And then, some-body does. The One whom Mary thinks is a gardener now asks the personal, incarnational, body-question: “For whom are you looking?” And then, this One who created the world with but a word, now brings salvation to Mary, by simply calling her name. Jesus says to her in Hebrew: ‘Mariam!’ And immediately recognizing the voice of her teacher (cf. John 10:3-4), Mary exclaims: ‘Rabboni!” In six short syllables, “Ma-ri-am” and “Rab-bo-ni” … and in just about that many seconds … the world became a different place, for Mary, for you, and for all people. Death, once final, has met its match and is un-done. There is a reality – SOME-BODY – more final than death. “This is my body,” says Jesus, “given for you” (I Corinthians 11:24).
This coming Easter Sunday, we’ll give special focus to the incarnational, fleshy sensibilities of Jesus’ resurrection; especially for our time that has sought to rationalize it as a myth, or psychologize it as a projection of guilt consciousness, or deconstruct it as merely a metaphor. The 20th century American poet, John Updike offers us a marvelous entrée in his “Seven Stanzas At Easter.” And so, in the meantime, let me ask you: “Where in the world is Christ’s body today? And how is it ‘at hand’ … or connect, making a difference, for you?”
The Word is out! And yes, it’s for you, always …!
“Do you not know that all of us who have been baptized into Christ Jesus
were baptized into his death? We were buried therefore with him by baptism into death,
so that as Christ was raised from the dead by the glory of the Father, we too might walk
in newness of life. For if we have been united with [Christ] in a death like his, we shall
certainly be united with him in a resurrection like his.” (Romans 6:3-5; RSV)
In this weekend’s Gospel reading (John 12:20-33), Jesus makes it clear that it is only through his death and resurrection that the Father’s name will truly be glorified (v. 28), the ruler of this world will be driven out (v. 31), and he will draw all people to himself (v. 32). Jesus’ hour has now come, and he will indeed endure to the end, in order for this salvation to be accomplished. The fact that Jesus’ soul was troubled in the face of death (v. 27) is especially humbling.
In the final weeks of my grandmother’s life, I asked her if she was afraid of dying. She said, “No. Yes. I’m not sure. It’s just that…I’ve never done it before!” Her honest response gave us a reason to hug and laugh during a difficult time. Of course our souls experience trouble in the face of death. We’ve never done it before.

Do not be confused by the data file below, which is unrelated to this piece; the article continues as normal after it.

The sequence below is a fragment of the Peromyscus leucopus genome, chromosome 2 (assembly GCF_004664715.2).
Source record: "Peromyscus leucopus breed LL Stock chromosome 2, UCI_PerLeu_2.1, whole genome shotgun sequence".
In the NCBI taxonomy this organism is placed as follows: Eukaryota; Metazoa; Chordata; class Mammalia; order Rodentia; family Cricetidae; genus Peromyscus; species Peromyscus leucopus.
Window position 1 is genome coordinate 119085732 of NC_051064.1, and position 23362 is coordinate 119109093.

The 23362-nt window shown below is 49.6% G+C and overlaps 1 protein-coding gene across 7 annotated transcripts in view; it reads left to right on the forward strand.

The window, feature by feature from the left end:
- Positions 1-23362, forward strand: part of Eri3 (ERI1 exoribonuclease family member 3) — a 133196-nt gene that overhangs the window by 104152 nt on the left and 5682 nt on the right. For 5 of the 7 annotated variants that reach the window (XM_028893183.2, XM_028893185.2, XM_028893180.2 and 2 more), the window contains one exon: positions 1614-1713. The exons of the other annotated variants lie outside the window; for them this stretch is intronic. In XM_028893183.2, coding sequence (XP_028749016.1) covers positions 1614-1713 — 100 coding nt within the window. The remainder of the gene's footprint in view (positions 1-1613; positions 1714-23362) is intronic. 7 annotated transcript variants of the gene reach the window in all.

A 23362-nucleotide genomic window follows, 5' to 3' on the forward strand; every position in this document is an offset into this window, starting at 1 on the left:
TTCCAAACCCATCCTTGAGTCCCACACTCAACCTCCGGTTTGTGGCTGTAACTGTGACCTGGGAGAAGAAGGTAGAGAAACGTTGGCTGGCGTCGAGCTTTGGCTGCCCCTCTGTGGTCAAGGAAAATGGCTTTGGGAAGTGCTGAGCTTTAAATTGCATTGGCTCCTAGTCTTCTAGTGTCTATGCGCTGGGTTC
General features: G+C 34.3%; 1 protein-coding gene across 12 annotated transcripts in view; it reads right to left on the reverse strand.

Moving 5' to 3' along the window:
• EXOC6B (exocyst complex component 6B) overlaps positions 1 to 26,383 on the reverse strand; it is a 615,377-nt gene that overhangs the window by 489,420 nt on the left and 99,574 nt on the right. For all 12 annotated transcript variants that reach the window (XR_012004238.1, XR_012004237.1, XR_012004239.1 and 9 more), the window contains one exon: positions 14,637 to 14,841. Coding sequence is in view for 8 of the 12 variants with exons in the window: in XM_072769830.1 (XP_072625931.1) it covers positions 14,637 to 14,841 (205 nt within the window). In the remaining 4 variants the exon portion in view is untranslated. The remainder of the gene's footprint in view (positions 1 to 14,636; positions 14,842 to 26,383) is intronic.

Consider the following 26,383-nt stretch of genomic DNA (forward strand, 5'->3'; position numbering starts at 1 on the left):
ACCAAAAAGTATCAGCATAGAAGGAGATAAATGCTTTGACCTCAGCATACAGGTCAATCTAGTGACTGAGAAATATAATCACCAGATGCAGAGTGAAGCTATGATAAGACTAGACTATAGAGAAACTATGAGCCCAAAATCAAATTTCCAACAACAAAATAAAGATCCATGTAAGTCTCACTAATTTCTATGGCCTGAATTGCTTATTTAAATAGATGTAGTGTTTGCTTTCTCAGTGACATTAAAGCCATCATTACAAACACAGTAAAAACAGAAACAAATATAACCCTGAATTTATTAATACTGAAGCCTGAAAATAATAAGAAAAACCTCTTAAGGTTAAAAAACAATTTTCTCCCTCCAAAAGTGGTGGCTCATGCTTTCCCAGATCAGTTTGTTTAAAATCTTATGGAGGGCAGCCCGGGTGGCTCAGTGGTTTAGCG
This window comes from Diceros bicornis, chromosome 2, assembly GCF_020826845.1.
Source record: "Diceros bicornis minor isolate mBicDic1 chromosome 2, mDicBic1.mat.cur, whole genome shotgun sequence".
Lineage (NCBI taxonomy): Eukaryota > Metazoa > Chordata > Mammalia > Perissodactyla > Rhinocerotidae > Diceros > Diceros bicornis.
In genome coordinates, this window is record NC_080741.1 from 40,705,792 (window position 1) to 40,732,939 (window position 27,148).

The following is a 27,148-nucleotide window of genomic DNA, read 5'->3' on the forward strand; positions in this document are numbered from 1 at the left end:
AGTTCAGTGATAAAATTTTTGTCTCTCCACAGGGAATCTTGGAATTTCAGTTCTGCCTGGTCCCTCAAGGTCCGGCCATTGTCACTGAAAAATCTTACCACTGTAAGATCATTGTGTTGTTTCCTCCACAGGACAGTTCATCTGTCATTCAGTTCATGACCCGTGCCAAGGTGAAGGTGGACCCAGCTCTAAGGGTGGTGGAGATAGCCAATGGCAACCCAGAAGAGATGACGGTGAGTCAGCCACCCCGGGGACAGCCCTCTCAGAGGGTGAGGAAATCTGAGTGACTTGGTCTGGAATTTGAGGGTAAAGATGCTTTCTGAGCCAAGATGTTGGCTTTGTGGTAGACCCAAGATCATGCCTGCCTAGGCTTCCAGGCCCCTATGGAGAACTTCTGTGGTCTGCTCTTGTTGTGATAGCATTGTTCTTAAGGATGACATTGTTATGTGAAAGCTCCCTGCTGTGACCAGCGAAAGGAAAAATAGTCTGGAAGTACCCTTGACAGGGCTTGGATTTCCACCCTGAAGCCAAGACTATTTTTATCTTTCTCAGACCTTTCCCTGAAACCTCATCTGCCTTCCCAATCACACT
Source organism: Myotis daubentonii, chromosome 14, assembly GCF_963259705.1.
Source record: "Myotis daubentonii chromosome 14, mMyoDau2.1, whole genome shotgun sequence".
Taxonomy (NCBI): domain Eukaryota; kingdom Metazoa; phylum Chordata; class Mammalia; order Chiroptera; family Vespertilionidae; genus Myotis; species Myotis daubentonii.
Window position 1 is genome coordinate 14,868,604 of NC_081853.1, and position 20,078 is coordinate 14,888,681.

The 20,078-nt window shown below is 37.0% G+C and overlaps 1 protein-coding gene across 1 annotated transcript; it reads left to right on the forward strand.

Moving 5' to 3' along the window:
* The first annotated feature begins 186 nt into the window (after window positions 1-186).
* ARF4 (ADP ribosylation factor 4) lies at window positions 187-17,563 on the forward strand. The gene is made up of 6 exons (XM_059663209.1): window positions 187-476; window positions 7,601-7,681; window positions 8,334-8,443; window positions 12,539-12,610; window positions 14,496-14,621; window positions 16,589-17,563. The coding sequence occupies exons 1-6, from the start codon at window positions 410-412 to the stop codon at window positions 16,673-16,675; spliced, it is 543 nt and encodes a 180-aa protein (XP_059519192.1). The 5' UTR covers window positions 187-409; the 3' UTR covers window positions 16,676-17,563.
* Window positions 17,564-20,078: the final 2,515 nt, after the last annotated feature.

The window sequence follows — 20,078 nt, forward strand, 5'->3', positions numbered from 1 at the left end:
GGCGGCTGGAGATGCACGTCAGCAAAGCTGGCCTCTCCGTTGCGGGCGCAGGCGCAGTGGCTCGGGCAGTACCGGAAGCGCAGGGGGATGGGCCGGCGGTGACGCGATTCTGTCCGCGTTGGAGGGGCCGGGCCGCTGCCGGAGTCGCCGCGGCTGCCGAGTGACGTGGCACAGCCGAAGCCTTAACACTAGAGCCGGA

Or have we? The Apostle Paul invites us to think of it this way: because Christ has died for us, all have died already (2 Cor 5:14). In baptism, we are joined to Christ, united to him in his death – in this way Christ’s death becomes truly for us. What’s more, in baptism we are also joined to Christ’s resurrection – in this way, his new life becomes truly ours.
Christians can then regard baptism as their “big death.” As Paul remarks in Romans 6, a person who has already died cannot die again. Our old self has been buried with him in the waters of baptism. But the grave was not the end of Jesus’ story, nor will it be ours. Through his death and resurrection, Christ shattered the power that the “little death” of this life holds over us.
Our eternal future is thoroughly wrapped up in his – a comforting and overwhelming thought as we come ever closer to the end of the Lenten season and approach the cross, where the magnitude of Jesus’ sacrifice comes into full view. Let us draw near to the word through worship, listen, and give thanks and praise.
See you in church,
This weekend we hear the most beloved verse of the New Testament. John 3:16 is displayed in the end-zone of football games, stuck on car bumpers and billboards across the nation, and is so well known that you barely even need to say more than "John 3:16." What could be better than to hear that God loves the world?
Well, for all of its familiarity and common use as the gospel in a nutshell, this scripture raises some very uncommon questions. What God's love entail? Is he like a kind old dog who loves his master without question? Is God's love a kind of grace that overlooks your faults and accepts you because you are trying to be your authentic self? Something about God's love is that he "gave his only son." That doesn't sound like love. And then if you go beyond to John 3:17-22, we hear all kinds of talk about judgement, condemnation, and evil. Somehow God's love is for a world that has rejected him and rebelled against him. What does love look like then?
You will have to join the community of First Lutheran this weekend to hear what it means that God loves the world, and you, with more than kind fondness.